• the Internet of Things
  • the Industrial Internet
  • robotic process automation
  • autonomous vehicles
  • artificial intelligence
  • 3D printing,
  • connected wearable devices.

TO BE COMPLETED 4/21

The Seven Driving Forces of International Security


In the past week or so, I have done several posts on the first part of the Global Risk Report 2016, which came out earlier this year from the World Economic Forum.

The report is, to a large extent, similar in format to those created in previous years, which makes for an excellent way of checking up on recent trends of global risks.

One feature that was specifically commissioned for the Global Risk Report 2016, however, was a survey of the International Security Outlook for 2030.   International security is defined as “measures taken by state or non-state actors, individually or collectively, to ensure their survival and integrity against trans-boundary threats.”

The consensus in international relations that was achieved in the first 25 years after the Cold War created social, p0litical and economic progress for people in many countries around the world.  However, shifts in political and economic power are threatening the international security order, and these are being accelerated by:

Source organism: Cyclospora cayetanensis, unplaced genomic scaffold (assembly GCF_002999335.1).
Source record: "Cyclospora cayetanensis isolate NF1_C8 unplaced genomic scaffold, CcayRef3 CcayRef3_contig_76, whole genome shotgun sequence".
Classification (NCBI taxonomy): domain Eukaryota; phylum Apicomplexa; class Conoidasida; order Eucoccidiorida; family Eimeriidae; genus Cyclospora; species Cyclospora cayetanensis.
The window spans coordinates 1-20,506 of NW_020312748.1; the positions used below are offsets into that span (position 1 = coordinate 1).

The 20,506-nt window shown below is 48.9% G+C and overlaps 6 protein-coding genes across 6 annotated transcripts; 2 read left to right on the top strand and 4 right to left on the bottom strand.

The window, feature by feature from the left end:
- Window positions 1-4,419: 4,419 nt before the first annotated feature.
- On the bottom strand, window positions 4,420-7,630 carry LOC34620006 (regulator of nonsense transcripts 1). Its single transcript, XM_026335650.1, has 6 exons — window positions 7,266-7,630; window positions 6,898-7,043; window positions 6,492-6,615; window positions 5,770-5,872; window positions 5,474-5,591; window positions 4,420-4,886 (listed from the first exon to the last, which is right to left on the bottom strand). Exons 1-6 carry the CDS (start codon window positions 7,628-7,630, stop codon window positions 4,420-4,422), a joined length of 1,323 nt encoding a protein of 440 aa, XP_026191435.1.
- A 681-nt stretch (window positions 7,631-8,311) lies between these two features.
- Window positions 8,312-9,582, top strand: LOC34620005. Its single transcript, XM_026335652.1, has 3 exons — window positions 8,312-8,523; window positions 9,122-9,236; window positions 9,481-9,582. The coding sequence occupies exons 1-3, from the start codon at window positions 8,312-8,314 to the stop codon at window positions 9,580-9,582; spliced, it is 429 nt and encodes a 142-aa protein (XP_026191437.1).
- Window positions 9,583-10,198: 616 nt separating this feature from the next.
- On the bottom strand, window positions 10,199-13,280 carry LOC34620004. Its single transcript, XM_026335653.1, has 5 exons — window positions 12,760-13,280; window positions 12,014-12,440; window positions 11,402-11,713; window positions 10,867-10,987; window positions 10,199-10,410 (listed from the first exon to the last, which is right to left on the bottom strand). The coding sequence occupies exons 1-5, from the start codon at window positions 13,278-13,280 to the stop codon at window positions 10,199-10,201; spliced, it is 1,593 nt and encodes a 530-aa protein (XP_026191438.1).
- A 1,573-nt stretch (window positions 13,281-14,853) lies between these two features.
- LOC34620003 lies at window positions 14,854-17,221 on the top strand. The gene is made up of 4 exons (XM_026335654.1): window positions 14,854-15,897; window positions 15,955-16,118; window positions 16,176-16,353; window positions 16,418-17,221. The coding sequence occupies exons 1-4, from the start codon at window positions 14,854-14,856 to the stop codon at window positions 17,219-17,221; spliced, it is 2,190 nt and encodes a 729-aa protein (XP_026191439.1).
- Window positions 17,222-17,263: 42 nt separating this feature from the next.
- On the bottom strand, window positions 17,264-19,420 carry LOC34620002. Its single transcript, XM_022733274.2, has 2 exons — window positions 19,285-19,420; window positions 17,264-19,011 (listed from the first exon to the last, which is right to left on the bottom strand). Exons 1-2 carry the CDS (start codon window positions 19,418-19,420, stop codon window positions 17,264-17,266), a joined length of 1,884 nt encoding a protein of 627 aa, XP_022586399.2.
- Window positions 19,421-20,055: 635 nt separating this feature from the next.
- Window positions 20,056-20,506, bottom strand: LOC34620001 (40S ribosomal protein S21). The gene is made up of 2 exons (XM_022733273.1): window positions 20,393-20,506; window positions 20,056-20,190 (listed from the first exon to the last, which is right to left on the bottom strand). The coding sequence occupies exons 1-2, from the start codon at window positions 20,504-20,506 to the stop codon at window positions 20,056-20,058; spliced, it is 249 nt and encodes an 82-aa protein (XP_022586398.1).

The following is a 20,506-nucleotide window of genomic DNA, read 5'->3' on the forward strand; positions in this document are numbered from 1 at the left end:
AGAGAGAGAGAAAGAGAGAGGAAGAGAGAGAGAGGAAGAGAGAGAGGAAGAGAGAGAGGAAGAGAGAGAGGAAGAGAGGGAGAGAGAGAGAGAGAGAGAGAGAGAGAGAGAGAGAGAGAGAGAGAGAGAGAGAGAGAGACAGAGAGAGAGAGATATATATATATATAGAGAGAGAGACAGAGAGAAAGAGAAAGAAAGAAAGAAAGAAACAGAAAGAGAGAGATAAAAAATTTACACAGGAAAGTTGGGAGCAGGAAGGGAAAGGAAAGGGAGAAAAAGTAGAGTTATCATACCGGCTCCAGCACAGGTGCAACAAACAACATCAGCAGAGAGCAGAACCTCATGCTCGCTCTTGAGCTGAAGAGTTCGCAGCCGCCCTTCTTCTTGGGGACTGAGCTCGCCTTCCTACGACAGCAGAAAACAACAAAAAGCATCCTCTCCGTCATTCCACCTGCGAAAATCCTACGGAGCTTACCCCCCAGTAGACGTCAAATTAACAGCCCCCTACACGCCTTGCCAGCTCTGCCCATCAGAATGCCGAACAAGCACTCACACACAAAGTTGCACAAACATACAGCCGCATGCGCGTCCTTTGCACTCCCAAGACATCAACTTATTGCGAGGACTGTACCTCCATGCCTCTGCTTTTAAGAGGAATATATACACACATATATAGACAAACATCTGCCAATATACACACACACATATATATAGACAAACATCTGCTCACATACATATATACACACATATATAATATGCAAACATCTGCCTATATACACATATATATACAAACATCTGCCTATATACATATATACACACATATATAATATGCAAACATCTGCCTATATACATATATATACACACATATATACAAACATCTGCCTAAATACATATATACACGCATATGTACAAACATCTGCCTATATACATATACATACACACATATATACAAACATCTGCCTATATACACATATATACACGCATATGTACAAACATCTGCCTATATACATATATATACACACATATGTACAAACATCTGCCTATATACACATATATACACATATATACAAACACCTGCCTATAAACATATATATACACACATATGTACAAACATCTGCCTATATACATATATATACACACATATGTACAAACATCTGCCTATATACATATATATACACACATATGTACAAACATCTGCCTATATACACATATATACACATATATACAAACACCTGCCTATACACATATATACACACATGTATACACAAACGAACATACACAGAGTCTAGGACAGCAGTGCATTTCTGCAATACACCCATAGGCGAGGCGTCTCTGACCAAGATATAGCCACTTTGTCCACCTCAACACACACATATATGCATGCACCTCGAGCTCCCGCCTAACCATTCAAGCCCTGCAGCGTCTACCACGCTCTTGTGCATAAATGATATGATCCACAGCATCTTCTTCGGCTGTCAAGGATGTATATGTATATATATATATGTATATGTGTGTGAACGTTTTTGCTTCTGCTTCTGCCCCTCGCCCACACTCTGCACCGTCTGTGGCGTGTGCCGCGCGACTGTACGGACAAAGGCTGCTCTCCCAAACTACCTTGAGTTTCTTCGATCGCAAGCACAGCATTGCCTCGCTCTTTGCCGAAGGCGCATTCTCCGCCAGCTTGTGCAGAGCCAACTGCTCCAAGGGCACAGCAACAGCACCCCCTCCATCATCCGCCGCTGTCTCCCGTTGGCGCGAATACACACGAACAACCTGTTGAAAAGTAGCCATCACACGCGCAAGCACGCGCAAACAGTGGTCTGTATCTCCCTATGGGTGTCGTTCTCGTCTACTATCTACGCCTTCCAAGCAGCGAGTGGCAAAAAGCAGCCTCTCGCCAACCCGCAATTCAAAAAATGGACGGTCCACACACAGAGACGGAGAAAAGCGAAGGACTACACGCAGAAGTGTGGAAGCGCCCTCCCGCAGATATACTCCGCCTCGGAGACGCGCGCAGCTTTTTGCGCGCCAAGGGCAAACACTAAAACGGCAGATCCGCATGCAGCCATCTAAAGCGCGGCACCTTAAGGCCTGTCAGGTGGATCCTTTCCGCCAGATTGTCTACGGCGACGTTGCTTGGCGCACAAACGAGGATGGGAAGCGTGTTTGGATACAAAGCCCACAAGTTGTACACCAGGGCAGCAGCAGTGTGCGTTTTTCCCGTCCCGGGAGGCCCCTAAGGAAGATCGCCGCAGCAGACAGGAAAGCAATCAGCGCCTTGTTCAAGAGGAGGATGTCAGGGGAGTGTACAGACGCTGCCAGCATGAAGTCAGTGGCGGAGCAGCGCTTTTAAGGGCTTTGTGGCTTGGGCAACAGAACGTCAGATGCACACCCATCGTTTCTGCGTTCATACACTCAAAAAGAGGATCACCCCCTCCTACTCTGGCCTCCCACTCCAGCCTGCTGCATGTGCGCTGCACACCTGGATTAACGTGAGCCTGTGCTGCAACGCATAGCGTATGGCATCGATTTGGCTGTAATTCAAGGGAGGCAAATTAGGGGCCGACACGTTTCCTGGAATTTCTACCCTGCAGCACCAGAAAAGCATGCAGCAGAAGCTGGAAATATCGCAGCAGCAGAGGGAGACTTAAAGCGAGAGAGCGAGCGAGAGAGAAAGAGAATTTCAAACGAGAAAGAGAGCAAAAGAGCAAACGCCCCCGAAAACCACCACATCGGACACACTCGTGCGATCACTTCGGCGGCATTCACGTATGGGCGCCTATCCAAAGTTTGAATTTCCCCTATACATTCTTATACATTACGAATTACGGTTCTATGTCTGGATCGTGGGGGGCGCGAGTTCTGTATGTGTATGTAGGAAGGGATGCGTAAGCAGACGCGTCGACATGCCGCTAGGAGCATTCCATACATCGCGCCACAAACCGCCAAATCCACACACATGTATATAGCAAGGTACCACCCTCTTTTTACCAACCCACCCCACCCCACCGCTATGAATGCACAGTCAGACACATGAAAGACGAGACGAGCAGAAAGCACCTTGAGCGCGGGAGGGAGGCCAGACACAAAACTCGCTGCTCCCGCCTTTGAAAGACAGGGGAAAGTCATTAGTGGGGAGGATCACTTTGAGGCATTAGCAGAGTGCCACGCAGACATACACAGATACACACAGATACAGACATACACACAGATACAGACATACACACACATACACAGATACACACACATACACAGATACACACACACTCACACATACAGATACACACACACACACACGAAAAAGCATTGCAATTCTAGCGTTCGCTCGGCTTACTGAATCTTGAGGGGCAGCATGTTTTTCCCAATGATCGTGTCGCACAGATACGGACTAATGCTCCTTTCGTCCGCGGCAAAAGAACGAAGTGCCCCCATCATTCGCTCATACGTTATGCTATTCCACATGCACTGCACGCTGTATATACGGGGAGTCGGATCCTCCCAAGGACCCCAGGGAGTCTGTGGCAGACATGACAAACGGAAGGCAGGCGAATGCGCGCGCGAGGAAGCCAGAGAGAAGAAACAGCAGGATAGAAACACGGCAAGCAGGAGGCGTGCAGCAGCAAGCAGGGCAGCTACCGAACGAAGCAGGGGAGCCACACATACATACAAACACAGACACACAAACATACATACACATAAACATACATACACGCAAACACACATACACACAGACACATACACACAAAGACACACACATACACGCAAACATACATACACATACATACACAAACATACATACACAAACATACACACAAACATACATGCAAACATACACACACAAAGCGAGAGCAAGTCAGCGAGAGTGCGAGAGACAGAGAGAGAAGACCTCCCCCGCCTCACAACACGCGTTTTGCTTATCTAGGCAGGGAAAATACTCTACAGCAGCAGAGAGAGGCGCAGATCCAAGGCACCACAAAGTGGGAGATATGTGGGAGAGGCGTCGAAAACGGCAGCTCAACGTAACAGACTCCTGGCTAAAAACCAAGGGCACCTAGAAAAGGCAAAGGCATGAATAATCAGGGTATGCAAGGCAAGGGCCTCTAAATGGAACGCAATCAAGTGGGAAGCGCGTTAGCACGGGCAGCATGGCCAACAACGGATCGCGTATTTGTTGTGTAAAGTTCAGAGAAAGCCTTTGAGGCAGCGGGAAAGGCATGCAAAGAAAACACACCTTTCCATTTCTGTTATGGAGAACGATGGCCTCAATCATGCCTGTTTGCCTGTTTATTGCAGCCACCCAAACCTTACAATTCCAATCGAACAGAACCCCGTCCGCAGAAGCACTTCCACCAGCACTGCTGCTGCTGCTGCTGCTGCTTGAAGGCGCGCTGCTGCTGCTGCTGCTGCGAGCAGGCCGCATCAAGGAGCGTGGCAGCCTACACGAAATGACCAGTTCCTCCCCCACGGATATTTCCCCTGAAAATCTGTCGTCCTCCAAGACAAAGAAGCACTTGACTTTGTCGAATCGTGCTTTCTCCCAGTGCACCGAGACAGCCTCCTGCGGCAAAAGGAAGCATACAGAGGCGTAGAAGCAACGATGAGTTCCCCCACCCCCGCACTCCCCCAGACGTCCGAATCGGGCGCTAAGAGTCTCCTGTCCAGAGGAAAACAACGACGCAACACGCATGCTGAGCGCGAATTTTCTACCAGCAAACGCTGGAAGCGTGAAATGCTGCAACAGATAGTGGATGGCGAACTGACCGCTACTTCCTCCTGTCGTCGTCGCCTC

• technological innovation (see previous post on Global Technological Risks)
  • social fragmentation
  • demographic shifts

The two shifts that have the potential of destabilizing current international relations are:

  1. Frail or weakening states–these open up space for the rise of armed non-state actors (like ISIS) in the global security space, and present themselves as alternatives to state-based governance structures
  2. Return of strategic competition between strong states with conflicting interests–this can be seen in the competition between the BRIC  countries (Brazil, Russia, India, China) on the one hand and US and NATO countries on the other.

The first part of this second section of the report showed examples of the first shift,  where frail or weakening states create a power vacuum which is being filled by terrorist groups or criminal enterprises.   The examples given were Daesh in the Middle east, the Taliban in Afghanistan, Boko Haram in Africa, and drug cartels in Latin America

The second part of this section of the report on international security deals with the second of the two themes above, the strategic competition between strong states with conflicting interests, rather than the problems caused by weak states.    The examples given to illustrate this are the security issues dealing with China and Russia.